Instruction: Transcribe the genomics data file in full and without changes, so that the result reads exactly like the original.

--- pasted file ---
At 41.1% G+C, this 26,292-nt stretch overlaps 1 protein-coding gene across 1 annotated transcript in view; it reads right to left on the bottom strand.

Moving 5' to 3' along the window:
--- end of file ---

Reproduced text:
At 41.1% G+C, this 26,292-nt stretch overlaps 1 protein-coding gene across 1 annotated transcript in view; it reads right to left on the bottom strand.

Moving 5' to 3' along the window: